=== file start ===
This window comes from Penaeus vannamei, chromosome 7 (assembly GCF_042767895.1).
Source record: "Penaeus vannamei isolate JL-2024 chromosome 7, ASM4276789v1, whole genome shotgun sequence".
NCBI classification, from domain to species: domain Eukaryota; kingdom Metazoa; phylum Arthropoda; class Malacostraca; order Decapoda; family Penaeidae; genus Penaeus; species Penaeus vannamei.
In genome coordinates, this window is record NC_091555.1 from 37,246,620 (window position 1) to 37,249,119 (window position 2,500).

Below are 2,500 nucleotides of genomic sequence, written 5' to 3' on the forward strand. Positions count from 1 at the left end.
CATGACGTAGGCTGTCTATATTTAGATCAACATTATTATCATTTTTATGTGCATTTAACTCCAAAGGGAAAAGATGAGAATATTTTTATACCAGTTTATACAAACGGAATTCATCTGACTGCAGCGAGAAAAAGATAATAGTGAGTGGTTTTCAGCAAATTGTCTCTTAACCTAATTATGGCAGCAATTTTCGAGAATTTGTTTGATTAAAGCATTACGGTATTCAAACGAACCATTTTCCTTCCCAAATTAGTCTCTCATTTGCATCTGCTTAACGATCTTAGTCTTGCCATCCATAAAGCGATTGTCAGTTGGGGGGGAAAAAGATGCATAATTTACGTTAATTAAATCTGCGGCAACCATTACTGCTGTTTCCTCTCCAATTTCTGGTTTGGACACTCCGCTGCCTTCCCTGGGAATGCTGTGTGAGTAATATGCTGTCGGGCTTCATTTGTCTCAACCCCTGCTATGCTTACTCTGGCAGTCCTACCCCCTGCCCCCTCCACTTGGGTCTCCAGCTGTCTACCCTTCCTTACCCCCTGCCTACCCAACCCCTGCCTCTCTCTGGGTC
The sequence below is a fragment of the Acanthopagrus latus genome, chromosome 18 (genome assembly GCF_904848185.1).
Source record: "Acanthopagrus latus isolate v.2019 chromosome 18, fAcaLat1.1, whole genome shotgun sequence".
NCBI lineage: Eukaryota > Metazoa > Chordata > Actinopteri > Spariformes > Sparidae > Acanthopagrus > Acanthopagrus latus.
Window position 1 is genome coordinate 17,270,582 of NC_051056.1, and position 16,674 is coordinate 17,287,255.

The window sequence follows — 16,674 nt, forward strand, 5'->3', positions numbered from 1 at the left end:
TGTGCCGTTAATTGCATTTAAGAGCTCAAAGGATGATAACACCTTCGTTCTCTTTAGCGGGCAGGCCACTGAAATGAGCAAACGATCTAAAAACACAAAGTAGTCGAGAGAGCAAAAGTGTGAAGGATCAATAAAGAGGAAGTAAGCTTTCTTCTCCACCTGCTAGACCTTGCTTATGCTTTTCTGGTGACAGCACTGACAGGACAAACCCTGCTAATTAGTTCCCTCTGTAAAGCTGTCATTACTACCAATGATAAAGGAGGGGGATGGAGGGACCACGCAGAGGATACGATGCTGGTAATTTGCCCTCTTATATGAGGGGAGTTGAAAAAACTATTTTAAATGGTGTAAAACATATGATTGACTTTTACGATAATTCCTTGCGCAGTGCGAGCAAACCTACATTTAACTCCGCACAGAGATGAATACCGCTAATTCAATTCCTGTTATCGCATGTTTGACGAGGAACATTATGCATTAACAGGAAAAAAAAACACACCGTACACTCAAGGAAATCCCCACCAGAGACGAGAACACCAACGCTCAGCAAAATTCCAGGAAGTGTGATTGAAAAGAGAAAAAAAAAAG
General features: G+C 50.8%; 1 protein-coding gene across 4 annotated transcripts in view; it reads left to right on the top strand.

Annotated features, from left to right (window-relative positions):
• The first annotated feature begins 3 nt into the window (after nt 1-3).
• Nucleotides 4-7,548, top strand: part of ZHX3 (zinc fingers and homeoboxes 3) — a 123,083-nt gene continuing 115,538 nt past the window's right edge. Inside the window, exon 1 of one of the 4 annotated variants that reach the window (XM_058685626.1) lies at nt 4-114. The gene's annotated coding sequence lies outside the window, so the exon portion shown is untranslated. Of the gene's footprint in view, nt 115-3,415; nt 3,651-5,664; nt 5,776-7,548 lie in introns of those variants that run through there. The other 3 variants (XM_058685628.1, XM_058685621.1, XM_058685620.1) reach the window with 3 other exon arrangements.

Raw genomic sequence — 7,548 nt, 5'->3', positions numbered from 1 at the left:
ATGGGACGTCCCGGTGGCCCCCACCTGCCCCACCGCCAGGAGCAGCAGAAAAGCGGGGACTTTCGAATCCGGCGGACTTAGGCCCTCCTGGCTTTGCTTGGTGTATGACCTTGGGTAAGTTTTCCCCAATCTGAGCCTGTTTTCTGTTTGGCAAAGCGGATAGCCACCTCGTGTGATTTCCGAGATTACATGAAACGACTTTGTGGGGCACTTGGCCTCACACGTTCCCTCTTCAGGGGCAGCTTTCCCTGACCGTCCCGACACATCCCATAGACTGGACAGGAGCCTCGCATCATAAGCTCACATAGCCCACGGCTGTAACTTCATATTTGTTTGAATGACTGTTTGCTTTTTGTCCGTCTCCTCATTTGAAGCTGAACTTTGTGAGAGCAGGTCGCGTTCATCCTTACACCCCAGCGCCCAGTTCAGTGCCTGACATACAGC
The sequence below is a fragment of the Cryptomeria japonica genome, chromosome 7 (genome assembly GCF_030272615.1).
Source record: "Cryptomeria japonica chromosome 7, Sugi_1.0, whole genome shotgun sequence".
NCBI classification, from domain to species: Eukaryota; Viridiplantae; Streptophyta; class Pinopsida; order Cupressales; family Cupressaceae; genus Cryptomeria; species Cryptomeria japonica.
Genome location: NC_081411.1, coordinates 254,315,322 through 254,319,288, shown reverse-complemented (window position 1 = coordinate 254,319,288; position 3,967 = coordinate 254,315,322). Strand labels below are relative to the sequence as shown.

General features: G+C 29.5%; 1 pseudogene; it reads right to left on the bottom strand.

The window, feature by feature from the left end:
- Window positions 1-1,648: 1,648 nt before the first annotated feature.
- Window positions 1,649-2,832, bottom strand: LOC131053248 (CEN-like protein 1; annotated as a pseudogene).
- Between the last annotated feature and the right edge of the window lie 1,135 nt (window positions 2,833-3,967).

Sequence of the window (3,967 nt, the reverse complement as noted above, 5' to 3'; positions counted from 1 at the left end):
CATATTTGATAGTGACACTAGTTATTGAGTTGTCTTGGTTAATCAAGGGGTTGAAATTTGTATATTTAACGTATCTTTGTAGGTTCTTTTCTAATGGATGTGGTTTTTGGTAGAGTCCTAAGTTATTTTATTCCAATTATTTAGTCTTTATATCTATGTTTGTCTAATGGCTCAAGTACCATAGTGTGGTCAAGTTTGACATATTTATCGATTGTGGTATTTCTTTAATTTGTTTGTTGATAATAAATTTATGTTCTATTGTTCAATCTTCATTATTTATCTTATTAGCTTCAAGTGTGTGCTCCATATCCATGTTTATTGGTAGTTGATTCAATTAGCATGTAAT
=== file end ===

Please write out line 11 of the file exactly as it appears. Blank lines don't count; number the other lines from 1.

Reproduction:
The window sequence follows — 16,674 nt, forward strand, 5'->3', positions numbered from 1 at the left end: